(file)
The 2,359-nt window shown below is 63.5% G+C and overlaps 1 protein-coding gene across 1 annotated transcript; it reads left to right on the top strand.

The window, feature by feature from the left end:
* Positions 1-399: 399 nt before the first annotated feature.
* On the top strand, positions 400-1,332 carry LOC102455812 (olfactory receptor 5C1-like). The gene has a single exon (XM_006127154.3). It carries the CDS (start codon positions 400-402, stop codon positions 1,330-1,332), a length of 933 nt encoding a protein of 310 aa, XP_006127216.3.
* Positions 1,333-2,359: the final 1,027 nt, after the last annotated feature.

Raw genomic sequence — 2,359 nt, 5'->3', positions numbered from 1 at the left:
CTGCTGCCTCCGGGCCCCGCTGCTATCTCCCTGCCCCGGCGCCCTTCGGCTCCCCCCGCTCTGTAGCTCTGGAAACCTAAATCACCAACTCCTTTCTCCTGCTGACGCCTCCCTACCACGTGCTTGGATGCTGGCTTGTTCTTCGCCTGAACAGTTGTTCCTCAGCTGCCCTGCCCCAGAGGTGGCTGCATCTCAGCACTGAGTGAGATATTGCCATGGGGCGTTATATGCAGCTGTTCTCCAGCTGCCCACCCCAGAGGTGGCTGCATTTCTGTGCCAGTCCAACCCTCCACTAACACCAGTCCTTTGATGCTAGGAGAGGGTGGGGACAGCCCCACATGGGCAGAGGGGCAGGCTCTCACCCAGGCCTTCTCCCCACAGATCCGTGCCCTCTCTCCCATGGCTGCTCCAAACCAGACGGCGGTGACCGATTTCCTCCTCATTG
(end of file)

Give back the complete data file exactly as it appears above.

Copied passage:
The 2,359-nt window shown below is 63.5% G+C and overlaps 1 protein-coding gene across 1 annotated transcript; it reads left to right on the top strand.

The window, feature by feature from the left end:
* Positions 1-399: 399 nt before the first annotated feature.
* On the top strand, positions 400-1,332 carry LOC102455812 (olfactory receptor 5C1-like). The gene has a single exon (XM_006127154.3). It carries the CDS (start codon positions 400-402, stop codon positions 1,330-1,332), a length of 933 nt encoding a protein of 310 aa, XP_006127216.3.
* Positions 1,333-2,359: the final 1,027 nt, after the last annotated feature.

Raw genomic sequence — 2,359 nt, 5'->3', positions numbered from 1 at the left:
CTGCTGCCTCCGGGCCCCGCTGCTATCTCCCTGCCCCGGCGCCCTTCGGCTCCCCCCGCTCTGTAGCTCTGGAAACCTAAATCACCAACTCCTTTCTCCTGCTGACGCCTCCCTACCACGTGCTTGGATGCTGGCTTGTTCTTCGCCTGAACAGTTGTTCCTCAGCTGCCCTGCCCCAGAGGTGGCTGCATCTCAGCACTGAGTGAGATATTGCCATGGGGCGTTATATGCAGCTGTTCTCCAGCTGCCCACCCCAGAGGTGGCTGCATTTCTGTGCCAGTCCAACCCTCCACTAACACCAGTCCTTTGATGCTAGGAGAGGGTGGGGACAGCCCCACATGGGCAGAGGGGCAGGCTCTCACCCAGGCCTTCTCCCCACAGATCCGTGCCCTCTCTCCCATGGCTGCTCCAAACCAGACGGCGGTGACCGATTTCCTCCTCATTG